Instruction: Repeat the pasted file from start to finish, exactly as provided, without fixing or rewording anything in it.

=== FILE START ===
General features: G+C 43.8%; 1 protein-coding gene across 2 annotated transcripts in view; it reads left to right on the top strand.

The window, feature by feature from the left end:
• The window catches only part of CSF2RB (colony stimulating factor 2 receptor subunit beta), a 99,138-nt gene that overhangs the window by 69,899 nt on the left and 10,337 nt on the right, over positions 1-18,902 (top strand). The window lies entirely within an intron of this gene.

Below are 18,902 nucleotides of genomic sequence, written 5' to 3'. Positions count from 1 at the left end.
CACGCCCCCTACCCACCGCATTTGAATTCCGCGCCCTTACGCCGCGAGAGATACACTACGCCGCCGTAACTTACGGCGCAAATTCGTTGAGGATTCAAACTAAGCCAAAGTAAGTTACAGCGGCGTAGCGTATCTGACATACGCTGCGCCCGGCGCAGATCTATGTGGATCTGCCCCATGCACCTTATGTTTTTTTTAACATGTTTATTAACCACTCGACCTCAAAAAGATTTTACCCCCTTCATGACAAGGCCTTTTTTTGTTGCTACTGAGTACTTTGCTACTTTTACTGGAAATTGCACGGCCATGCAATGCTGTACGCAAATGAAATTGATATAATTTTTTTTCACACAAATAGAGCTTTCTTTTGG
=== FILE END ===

General features: G+C 43.8%; 1 protein-coding gene across 2 annotated transcripts in view; it reads left to right on the top strand.

The window, feature by feature from the left end:
• The window catches only part of CSF2RB (colony stimulating factor 2 receptor subunit beta), a 99,138-nt gene that overhangs the window by 69,899 nt on the left and 10,337 nt on the right, over positions 1-18,902 (top strand). The window lies entirely within an intron of this gene.

Below are 18,902 nucleotides of genomic sequence, written 5' to 3'. Positions count from 1 at the left end.
CACGCCCCCTACCCACCGCATTTGAATTCCGCGCCCTTACGCCGCGAGAGATACACTACGCCGCCGTAACTTACGGCGCAAATTCGTTGAGGATTCAAACTAAGCCAAAGTAAGTTACAGCGGCGTAGCGTATCTGACATACGCTGCGCCCGGCGCAGATCTATGTGGATCTGCCCCATGCACCTTATGTTTTTTTTAACATGTTTATTAACCACTCGACCTCAAAAAGATTTTACCCCCTTCATGACAAGGCCTTTTTTTGTTGCTACTGAGTACTTTGCTACTTTTACTGGAAATTGCACGGCCATGCAATGCTGTACGCAAATGAAATTGATATAATTTTTTTTCACACAAATAGAGCTTTCTTTTGG